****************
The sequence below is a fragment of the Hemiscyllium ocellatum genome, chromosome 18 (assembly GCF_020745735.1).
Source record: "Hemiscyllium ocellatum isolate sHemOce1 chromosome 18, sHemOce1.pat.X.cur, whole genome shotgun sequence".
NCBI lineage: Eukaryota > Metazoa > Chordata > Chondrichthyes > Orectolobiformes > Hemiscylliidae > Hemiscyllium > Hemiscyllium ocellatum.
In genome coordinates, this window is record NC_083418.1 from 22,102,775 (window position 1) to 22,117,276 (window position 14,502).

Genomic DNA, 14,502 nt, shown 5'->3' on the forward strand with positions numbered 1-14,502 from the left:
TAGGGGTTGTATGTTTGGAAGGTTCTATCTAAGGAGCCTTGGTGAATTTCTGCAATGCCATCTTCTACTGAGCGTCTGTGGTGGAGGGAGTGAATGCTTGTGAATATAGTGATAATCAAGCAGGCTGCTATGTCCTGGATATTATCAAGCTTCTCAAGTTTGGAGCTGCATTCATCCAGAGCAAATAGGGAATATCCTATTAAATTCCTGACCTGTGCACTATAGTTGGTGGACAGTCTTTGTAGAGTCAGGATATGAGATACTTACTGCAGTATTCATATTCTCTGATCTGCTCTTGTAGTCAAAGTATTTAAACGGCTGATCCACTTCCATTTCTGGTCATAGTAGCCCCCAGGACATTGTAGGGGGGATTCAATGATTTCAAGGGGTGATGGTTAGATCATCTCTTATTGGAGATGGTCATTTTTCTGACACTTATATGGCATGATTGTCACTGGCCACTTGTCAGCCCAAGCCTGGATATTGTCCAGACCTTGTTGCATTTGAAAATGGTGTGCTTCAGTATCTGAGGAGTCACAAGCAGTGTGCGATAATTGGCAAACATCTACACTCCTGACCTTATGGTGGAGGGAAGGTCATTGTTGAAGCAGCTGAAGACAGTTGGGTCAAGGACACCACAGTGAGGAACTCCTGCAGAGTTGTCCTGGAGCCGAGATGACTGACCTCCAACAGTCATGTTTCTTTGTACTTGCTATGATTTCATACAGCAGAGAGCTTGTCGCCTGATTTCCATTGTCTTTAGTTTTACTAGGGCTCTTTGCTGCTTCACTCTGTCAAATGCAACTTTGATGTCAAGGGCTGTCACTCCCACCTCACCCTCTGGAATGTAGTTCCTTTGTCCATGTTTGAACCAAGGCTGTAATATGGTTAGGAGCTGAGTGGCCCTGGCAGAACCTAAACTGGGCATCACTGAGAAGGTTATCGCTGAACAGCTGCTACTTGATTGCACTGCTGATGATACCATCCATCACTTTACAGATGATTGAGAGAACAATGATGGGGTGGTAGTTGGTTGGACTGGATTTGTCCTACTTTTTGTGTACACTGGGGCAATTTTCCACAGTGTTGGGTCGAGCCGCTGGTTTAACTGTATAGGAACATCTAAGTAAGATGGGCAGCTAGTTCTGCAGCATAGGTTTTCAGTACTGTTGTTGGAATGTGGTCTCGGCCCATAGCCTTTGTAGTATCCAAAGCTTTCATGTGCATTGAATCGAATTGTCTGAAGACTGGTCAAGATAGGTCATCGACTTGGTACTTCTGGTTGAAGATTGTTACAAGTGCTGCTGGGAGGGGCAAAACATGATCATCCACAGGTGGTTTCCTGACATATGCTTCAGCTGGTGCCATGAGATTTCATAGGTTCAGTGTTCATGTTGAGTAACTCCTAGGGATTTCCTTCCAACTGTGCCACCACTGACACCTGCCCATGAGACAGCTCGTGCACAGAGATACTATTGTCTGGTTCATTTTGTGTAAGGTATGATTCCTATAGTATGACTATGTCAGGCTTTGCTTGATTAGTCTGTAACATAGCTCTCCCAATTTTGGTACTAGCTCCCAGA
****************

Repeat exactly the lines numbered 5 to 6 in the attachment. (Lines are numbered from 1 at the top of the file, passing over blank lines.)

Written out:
Genomic DNA, 14,502 nt, shown 5'->3' on the forward strand with positions numbered 1-14,502 from the left:
TAGGGGTTGTATGTTTGGAAGGTTCTATCTAAGGAGCCTTGGTGAATTTCTGCAATGCCATCTTCTACTGAGCGTCTGTGGTGGAGGGAGTGAATGCTTGTGAATATAGTGATAATCAAGCAGGCTGCTATGTCCTGGATATTATCAAGCTTCTCAAGTTTGGAGCTGCATTCATCCAGAGCAAATAGGGAATATCCTATTAAATTCCTGACCTGTGCACTATAGTTGGTGGACAGTCTTTGTAGAGTCAGGATATGAGATACTTACTGCAGTATTCATATTCTCTGATCTGCTCTTGTAGTCAAAGTATTTAAACGGCTGATCCACTTCCATTTCTGGTCATAGTAGCCCCCAGGACATTGTAGGGGGGATTCAATGATTTCAAGGGGTGATGGTTAGATCATCTCTTATTGGAGATGGTCATTTTTCTGACACTTATATGGCATGATTGTCACTGGCCACTTGTCAGCCCAAGCCTGGATATTGTCCAGACCTTGTTGCATTTGAAAATGGTGTGCTTCAGTATCTGAGGAGTCACAAGCAGTGTGCGATAATTGGCAAACATCTACACTCCTGACCTTATGGTGGAGGGAAGGTCATTGTTGAAGCAGCTGAAGACAGTTGGGTCAAGGACACCACAGTGAGGAACTCCTGCAGAGTTGTCCTGGAGCCGAGATGACTGACCTCCAACAGTCATGTTTCTTTGTACTTGCTATGATTTCATACAGCAGAGAGCTTGTCGCCTGATTTCCATTGTCTTTAGTTTTACTAGGGCTCTTTGCTGCTTCACTCTGTCAAATGCAACTTTGATGTCAAGGGCTGTCACTCCCACCTCACCCTCTGGAATGTAGTTCCTTTGTCCATGTTTGAACCAAGGCTGTAATATGGTTAGGAGCTGAGTGGCCCTGGCAGAACCTAAACTGGGCATCACTGAGAAGGTTATCGCTGAACAGCTGCTACTTGATTGCACTGCTGATGATACCATCCATCACTTTACAGATGATTGAGAGAACAATGATGGGGTGGTAGTTGGTTGGACTGGATTTGTCCTACTTTTTGTGTACACTGGGGCAATTTTCCACAGTGTTGGGTCGAGCCGCTGGTTTAACTGTATAGGAACATCTAAGTAAGATGGGCAGCTAGTTCTGCAGCATAGGTTTTCAGTACTGTTGTTGGAATGTGGTCTCGGCCCATAGCCTTTGTAGTATCCAAAGCTTTCATGTGCATTGAATCGAATTGTCTGAAGACTGGTCAAGATAGGTCATCGACTTGGTACTTCTGGTTGAAGATTGTTACAAGTGCTGCTGGGAGGGGCAAAACATGATCATCCACAGGTGGTTTCCTGACATATGCTTCAGCTGGTGCCATGAGATTTCATAGGTTCAGTGTTCATGTTGAGTAACTCCTAGGGATTTCCTTCCAACTGTGCCACCACTGACACCTGCCCATGAGACAGCTCGTGCACAGAGATACTATTGTCTGGTTCATTTTGTGTAAGGTATGATTCCTATAGTATGACTATGTCAGGCTTTGCTTGATTAGTCTGTAACATAGCTCTCCCAATTTTGGTACTAGCTCCCAGA